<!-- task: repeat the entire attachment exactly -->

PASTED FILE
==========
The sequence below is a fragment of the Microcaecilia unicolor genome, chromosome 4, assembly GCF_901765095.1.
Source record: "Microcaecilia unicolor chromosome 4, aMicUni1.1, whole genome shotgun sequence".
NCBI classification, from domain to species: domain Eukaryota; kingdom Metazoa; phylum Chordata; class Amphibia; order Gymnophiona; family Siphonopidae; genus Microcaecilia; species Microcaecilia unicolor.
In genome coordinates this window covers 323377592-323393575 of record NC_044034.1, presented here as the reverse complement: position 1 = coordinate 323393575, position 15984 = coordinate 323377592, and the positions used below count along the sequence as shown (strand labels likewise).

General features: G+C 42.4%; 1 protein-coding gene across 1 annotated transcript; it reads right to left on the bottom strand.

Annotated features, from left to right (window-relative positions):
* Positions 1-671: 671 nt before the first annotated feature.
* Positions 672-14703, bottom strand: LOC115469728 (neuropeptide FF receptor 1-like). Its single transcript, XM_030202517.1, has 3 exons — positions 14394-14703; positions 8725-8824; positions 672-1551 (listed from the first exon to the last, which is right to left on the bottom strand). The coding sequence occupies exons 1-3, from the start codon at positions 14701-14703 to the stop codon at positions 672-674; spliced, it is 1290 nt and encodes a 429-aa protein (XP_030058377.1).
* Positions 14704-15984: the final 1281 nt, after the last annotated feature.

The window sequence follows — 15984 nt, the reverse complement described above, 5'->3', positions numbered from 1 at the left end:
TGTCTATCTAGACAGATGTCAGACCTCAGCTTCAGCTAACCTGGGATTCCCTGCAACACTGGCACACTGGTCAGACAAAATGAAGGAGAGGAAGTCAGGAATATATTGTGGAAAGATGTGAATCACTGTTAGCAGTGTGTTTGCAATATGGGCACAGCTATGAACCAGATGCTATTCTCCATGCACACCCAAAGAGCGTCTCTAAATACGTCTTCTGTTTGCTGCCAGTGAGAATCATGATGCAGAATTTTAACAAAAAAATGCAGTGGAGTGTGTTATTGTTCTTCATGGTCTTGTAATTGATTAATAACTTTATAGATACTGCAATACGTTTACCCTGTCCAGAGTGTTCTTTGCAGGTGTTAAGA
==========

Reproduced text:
The sequence below is a fragment of the Microcaecilia unicolor genome, chromosome 4, assembly GCF_901765095.1.
Source record: "Microcaecilia unicolor chromosome 4, aMicUni1.1, whole genome shotgun sequence".
NCBI classification, from domain to species: domain Eukaryota; kingdom Metazoa; phylum Chordata; class Amphibia; order Gymnophiona; family Siphonopidae; genus Microcaecilia; species Microcaecilia unicolor.
In genome coordinates this window covers 323377592-323393575 of record NC_044034.1, presented here as the reverse complement: position 1 = coordinate 323393575, position 15984 = coordinate 323377592, and the positions used below count along the sequence as shown (strand labels likewise).

General features: G+C 42.4%; 1 protein-coding gene across 1 annotated transcript; it reads right to left on the bottom strand.

Annotated features, from left to right (window-relative positions):
* Positions 1-671: 671 nt before the first annotated feature.
* Positions 672-14703, bottom strand: LOC115469728 (neuropeptide FF receptor 1-like). Its single transcript, XM_030202517.1, has 3 exons — positions 14394-14703; positions 8725-8824; positions 672-1551 (listed from the first exon to the last, which is right to left on the bottom strand). The coding sequence occupies exons 1-3, from the start codon at positions 14701-14703 to the stop codon at positions 672-674; spliced, it is 1290 nt and encodes a 429-aa protein (XP_030058377.1).
* Positions 14704-15984: the final 1281 nt, after the last annotated feature.

The window sequence follows — 15984 nt, the reverse complement described above, 5'->3', positions numbered from 1 at the left end:
TGTCTATCTAGACAGATGTCAGACCTCAGCTTCAGCTAACCTGGGATTCCCTGCAACACTGGCACACTGGTCAGACAAAATGAAGGAGAGGAAGTCAGGAATATATTGTGGAAAGATGTGAATCACTGTTAGCAGTGTGTTTGCAATATGGGCACAGCTATGAACCAGATGCTATTCTCCATGCACACCCAAAGAGCGTCTCTAAATACGTCTTCTGTTTGCTGCCAGTGAGAATCATGATGCAGAATTTTAACAAAAAAATGCAGTGGAGTGTGTTATTGTTCTTCATGGTCTTGTAATTGATTAATAACTTTATAGATACTGCAATACGTTTACCCTGTCCAGAGTGTTCTTTGCAGGTGTTAAGA